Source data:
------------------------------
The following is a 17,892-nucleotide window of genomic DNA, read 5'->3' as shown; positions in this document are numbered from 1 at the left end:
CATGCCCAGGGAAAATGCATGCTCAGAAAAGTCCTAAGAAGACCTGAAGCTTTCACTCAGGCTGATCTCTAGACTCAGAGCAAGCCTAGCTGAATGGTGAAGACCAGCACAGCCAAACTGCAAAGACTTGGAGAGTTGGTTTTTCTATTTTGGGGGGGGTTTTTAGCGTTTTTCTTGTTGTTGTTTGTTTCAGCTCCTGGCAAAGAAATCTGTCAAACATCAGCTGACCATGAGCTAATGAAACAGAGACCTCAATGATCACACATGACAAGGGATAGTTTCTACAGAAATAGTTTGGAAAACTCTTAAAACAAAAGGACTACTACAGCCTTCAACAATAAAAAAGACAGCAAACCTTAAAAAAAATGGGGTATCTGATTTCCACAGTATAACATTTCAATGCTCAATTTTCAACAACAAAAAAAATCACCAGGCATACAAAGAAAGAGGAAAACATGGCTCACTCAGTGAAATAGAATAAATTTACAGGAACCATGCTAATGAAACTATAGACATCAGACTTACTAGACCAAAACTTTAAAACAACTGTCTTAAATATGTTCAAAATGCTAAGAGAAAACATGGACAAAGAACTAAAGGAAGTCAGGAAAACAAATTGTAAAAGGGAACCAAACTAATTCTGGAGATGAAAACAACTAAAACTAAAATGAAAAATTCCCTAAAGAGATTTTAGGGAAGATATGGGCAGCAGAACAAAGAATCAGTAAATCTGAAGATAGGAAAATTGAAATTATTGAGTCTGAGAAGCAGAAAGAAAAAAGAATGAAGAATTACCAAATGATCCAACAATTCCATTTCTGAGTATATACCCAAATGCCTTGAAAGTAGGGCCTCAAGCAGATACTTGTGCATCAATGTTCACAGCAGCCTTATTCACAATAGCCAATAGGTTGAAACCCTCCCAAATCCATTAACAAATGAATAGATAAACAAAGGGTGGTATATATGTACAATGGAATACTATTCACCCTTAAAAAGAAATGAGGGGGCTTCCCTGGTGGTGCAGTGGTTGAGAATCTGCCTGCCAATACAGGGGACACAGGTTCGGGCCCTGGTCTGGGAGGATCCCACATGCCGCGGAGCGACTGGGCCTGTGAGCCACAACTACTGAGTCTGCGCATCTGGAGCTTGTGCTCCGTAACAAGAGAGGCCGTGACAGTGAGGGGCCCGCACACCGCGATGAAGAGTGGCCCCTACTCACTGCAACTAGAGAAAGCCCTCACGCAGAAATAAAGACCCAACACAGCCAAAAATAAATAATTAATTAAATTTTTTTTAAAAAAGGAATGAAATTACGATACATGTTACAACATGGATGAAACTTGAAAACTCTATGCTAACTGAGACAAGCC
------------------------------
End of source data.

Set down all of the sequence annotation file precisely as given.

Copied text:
The following is a 17,892-nucleotide window of genomic DNA, read 5'->3' as shown; positions in this document are numbered from 1 at the left end:
CATGCCCAGGGAAAATGCATGCTCAGAAAAGTCCTAAGAAGACCTGAAGCTTTCACTCAGGCTGATCTCTAGACTCAGAGCAAGCCTAGCTGAATGGTGAAGACCAGCACAGCCAAACTGCAAAGACTTGGAGAGTTGGTTTTTCTATTTTGGGGGGGGTTTTTAGCGTTTTTCTTGTTGTTGTTTGTTTCAGCTCCTGGCAAAGAAATCTGTCAAACATCAGCTGACCATGAGCTAATGAAACAGAGACCTCAATGATCACACATGACAAGGGATAGTTTCTACAGAAATAGTTTGGAAAACTCTTAAAACAAAAGGACTACTACAGCCTTCAACAATAAAAAAGACAGCAAACCTTAAAAAAAATGGGGTATCTGATTTCCACAGTATAACATTTCAATGCTCAATTTTCAACAACAAAAAAAATCACCAGGCATACAAAGAAAGAGGAAAACATGGCTCACTCAGTGAAATAGAATAAATTTACAGGAACCATGCTAATGAAACTATAGACATCAGACTTACTAGACCAAAACTTTAAAACAACTGTCTTAAATATGTTCAAAATGCTAAGAGAAAACATGGACAAAGAACTAAAGGAAGTCAGGAAAACAAATTGTAAAAGGGAACCAAACTAATTCTGGAGATGAAAACAACTAAAACTAAAATGAAAAATTCCCTAAAGAGATTTTAGGGAAGATATGGGCAGCAGAACAAAGAATCAGTAAATCTGAAGATAGGAAAATTGAAATTATTGAGTCTGAGAAGCAGAAAGAAAAAAGAATGAAGAATTACCAAATGATCCAACAATTCCATTTCTGAGTATATACCCAAATGCCTTGAAAGTAGGGCCTCAAGCAGATACTTGTGCATCAATGTTCACAGCAGCCTTATTCACAATAGCCAATAGGTTGAAACCCTCCCAAATCCATTAACAAATGAATAGATAAACAAAGGGTGGTATATATGTACAATGGAATACTATTCACCCTTAAAAAGAAATGAGGGGGCTTCCCTGGTGGTGCAGTGGTTGAGAATCTGCCTGCCAATACAGGGGACACAGGTTCGGGCCCTGGTCTGGGAGGATCCCACATGCCGCGGAGCGACTGGGCCTGTGAGCCACAACTACTGAGTCTGCGCATCTGGAGCTTGTGCTCCGTAACAAGAGAGGCCGTGACAGTGAGGGGCCCGCACACCGCGATGAAGAGTGGCCCCTACTCACTGCAACTAGAGAAAGCCCTCACGCAGAAATAAAGACCCAACACAGCCAAAAATAAATAATTAATTAAATTTTTTTTAAAAAAGGAATGAAATTACGATACATGTTACAACATGGATGAAACTTGAAAACTCTATGCTAACTGAGACAAGCC